Voices Online Edition
Vol. XXVII, No. 4
Pope Benedict Canonizes Two American Women, Proclaims Saint Hildegard a Doctor of the Church
October was an eventful month for the Catholic Church. The Synod of Bishops on the New Evangelization, took place October 7-28, and the opening of the Year of Faith on October 11, the fiftieth anniversary of the opening of the Second Vatican Council.
In addition, on October 7, the first day of the Synod, Pope Benedict XVI proclaimed two new Doctors of the Church: Saint John of Ávila and Saint Hildegard of Bingen the fourth woman in the history of the Church to be given this title (the other three are Saints Theresa of Ávila, Catherine of Siena, and Thérèse of Lisieux). Two years ago, Pope Benedict devoted two of his Wednesday audiences to Saint Hildegard (see following pages.)
Then on World Mission Sunday, October 21, Pope Benedict canonized seven new saints. Two of the seven are women from America: Marianne Cope and Kateri Tekakwitha. Both lived in what is now New York state. In his homily on the occasion of the canonizations, Pope Benedict began with the words Christ spoke during His journey to Jerusalem just before His crucifixion, “The Son of Man came to serve, and to give His life as a ransom for many (cf. Mk 10:45).” He continued:
These words were the blueprint for living of the seven blessed men and women that the Church solemnly enrolls this morning in the glorious ranks of the saints. With heroic courage they spent their lives in total consecration to the Lord and in the generous service of their brethren. They are sons and daughters of the Church who chose a life of service following the Lord. Holiness always rises up in the Church from the wellspring of the mystery of redemption, as foretold by the prophet Isaiah in the first reading: the Servant of the Lord is the righteous one who “shall make many to be accounted as righteous; and he shall bear their iniquities” (Is 53:11); this Servant is Jesus Christ, crucified, risen and living in glory. Today’s canonization is an eloquent confirmation of this mysterious saving reality. The tenacious profession of faith of these seven generous disciples of Christ, their configuration to the Son of Man shines out brightly today in the whole Church.
Pope Benedict briefly introduced each of the seven newly proclaimed saints. Of Saint Marianne Cope, he said:
Marianne Cope [was] born in 1838 in Heppenheim, Germany. Only one year old when taken to the United States, in 1862 she entered the Third Order Regular of Saint Francis at Syracuse, New York. Later, as Superior General of her congregation, Mother Marianne willingly embraced a call to care for the lepers of Hawaii after many others had refused. She personally went, with six of her fellow sisters, to manage a hospital on Oahu, later founding Malulani Hospital on Maui and opening a home for girls whose parents were lepers. Five years after that she accepted the invitation to open a home for women and girls on the island of Molokai itself, bravely going there herself and effectively ending her contact with the outside world. There she looked after Father Damien, already famous for his heroic work among the lepers, nursed him as he died and took over his work among male lepers. At a time when little could be done for those suffering from this terrible disease, Marianne Cope showed the highest love, courage and enthusiasm. She is a shining and energetic example of the best of the tradition of Catholic nursing sisters and of the spirit of her beloved Saint Francis.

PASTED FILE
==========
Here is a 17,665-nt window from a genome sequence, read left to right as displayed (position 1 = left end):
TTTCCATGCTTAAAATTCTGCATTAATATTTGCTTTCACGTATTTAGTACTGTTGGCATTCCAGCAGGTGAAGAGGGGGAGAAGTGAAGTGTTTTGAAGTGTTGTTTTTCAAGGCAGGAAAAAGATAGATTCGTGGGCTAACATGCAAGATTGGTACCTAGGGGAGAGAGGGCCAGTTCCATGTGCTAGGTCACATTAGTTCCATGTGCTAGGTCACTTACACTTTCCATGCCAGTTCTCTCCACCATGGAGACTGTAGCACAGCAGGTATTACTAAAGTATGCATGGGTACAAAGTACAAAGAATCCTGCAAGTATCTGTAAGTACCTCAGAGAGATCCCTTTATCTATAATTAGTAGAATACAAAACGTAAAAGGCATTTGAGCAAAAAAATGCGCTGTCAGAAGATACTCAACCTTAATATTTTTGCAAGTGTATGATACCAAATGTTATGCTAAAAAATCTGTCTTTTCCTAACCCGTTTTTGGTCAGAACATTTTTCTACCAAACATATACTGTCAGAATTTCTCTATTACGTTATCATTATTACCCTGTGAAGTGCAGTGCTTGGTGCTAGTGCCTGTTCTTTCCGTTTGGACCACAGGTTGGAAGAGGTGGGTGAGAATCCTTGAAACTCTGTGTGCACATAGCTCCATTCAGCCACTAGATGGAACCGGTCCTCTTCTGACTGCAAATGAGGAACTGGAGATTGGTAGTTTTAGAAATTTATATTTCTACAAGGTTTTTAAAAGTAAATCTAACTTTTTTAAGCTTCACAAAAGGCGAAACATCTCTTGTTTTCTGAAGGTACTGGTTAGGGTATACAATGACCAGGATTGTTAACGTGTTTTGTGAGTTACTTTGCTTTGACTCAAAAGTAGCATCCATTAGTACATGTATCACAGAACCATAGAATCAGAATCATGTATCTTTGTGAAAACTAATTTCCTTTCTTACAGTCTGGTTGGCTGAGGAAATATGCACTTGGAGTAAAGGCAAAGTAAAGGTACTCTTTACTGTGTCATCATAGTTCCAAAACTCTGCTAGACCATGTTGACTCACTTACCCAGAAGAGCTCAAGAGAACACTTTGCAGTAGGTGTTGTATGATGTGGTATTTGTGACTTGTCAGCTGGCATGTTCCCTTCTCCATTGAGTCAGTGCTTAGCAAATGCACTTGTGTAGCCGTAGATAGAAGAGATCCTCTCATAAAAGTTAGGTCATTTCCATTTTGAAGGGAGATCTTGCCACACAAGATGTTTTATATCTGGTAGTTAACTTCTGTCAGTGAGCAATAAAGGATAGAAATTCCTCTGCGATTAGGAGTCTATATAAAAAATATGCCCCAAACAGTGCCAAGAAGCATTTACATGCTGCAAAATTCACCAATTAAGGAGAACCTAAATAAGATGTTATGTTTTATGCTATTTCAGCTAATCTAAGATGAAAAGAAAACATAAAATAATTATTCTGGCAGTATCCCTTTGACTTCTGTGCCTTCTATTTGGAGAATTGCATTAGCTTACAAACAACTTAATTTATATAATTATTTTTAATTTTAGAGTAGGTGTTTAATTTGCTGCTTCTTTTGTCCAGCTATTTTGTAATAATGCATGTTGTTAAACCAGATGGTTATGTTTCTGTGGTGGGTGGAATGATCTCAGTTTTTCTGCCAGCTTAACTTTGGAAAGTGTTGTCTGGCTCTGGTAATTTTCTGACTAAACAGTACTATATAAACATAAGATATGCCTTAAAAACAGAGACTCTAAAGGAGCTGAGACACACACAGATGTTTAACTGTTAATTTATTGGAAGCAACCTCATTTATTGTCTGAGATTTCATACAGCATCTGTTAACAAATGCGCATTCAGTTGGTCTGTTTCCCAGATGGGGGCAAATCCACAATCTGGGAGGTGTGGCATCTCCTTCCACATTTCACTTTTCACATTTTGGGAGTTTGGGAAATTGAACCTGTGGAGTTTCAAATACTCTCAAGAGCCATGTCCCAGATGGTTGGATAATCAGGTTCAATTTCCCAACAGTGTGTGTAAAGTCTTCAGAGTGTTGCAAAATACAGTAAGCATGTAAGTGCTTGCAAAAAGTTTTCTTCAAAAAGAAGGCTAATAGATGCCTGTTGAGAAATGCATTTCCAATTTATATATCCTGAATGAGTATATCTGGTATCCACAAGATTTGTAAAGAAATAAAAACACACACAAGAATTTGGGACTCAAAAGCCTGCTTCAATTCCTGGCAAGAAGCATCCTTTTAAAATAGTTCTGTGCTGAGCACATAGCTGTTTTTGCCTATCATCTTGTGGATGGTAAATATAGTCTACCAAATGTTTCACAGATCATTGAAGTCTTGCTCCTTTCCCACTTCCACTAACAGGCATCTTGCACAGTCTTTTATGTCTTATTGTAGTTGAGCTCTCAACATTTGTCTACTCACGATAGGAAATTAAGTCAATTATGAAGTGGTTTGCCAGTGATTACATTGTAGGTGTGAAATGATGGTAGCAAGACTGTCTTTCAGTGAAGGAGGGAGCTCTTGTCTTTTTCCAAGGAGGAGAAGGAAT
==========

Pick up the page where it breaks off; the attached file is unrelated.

Of Saint Kateri, the pope said:
Kateri Tekakwitha was born in today’s New York state in 1656 to a Mohawk father and a Christian Algonquin mother who gave to her a sense of the living God. She was baptized at twenty years of age and, to escape persecution, she took refuge in Saint Francis Xavier Mission near Montreal. There she worked, faithful to the traditions of her people, although renouncing their religious convictions until her death at the age of twenty-four. Leading a simple life, Kateri remained faithful to her love for Jesus, to prayer and to daily Mass. Her greatest wish was to know and to do what pleased God. She lived a life radiant with faith and purity.
Kateri impresses us by the action of grace in her life in spite of the absence of external help and by the courage of her vocation, so unusual in her culture. In her, faith and culture enrich each other! May her example help us to live where we are, loving Jesus without denying who we are. Saint Kateri, Protectress of Canada and the first native American saint, we entrust to you the renewal of the faith in the first nations and in all of North America! May God bless the first nations!
The feast day of Saint Marianne Cope (January 23, 1838-August 9, 1918) is January 23; and the feast of Saint Kateri Tekakwitha (1656 - April 17, 1680) is celebrated July 14 in the United States; April 17 in Canada.
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